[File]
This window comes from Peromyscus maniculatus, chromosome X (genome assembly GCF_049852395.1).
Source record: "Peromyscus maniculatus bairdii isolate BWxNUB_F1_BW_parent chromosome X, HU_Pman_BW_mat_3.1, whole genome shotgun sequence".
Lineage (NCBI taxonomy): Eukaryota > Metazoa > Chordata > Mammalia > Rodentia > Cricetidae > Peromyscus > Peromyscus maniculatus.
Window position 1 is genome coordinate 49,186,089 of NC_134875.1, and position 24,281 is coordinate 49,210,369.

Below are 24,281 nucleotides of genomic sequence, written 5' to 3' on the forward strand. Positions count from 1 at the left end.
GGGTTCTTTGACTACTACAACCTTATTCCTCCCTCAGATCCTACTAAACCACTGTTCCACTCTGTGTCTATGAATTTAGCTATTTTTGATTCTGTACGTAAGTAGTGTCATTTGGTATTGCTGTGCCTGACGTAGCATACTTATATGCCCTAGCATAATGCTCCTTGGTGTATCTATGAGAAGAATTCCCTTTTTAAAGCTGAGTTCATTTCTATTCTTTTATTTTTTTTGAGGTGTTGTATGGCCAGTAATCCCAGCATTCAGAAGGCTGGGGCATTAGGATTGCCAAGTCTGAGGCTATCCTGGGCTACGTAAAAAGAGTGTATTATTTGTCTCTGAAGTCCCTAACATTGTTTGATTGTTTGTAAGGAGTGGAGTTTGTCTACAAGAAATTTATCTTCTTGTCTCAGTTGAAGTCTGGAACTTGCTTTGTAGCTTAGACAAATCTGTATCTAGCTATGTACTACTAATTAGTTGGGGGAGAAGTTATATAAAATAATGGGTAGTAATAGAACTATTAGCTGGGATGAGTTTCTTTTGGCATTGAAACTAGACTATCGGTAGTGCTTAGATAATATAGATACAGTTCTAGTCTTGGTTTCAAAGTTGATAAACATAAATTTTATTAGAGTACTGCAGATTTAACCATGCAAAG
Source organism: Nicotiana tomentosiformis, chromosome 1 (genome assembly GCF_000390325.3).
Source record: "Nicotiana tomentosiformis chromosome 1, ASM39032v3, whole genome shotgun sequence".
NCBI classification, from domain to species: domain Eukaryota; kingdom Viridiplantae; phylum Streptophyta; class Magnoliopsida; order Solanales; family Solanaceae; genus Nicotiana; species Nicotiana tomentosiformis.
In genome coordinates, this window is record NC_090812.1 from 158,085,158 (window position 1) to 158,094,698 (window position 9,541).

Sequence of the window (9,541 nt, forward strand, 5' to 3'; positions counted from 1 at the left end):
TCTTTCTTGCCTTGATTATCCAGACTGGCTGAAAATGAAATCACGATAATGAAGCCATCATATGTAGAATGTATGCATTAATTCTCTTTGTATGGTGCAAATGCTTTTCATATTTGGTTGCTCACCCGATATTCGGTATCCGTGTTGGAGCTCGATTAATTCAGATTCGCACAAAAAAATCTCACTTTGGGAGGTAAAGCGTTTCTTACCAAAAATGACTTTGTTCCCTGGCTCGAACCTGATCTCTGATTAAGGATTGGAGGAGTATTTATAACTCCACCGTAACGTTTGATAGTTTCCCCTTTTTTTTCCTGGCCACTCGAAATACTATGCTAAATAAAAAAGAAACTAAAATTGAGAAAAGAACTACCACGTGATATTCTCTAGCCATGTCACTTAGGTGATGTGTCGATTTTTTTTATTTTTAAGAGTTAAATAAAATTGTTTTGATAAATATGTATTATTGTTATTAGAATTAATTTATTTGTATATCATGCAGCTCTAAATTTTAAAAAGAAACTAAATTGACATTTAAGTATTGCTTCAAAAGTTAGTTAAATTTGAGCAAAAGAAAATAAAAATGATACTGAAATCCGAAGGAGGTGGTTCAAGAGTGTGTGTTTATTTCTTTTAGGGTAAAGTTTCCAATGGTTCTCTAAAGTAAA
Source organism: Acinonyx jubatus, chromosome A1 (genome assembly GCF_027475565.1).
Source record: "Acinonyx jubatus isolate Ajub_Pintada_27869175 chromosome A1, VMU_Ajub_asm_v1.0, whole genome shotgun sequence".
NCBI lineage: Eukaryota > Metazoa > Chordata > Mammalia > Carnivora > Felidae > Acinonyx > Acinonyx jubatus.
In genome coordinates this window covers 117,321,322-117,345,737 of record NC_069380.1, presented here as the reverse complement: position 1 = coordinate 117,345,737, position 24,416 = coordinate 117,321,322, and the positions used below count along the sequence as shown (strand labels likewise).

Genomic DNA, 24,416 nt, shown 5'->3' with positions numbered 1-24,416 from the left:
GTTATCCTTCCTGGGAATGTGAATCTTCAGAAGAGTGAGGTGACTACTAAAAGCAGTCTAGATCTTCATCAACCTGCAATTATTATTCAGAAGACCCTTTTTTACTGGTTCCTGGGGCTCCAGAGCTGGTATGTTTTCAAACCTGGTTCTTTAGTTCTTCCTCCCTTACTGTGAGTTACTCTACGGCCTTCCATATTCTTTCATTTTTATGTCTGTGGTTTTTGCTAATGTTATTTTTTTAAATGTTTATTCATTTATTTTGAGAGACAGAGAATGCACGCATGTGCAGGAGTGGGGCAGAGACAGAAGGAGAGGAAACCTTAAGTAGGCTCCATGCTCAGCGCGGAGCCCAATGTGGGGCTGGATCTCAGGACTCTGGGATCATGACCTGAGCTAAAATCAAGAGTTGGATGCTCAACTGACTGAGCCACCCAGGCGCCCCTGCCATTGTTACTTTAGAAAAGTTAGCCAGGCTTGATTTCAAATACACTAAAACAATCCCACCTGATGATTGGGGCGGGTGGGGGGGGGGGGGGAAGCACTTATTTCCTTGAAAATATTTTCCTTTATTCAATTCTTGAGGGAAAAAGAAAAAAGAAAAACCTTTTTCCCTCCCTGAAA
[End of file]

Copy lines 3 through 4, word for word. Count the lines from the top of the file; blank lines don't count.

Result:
Lineage (NCBI taxonomy): Eukaryota > Metazoa > Chordata > Mammalia > Rodentia > Cricetidae > Peromyscus > Peromyscus maniculatus.
Window position 1 is genome coordinate 49,186,089 of NC_134875.1, and position 24,281 is coordinate 49,210,369.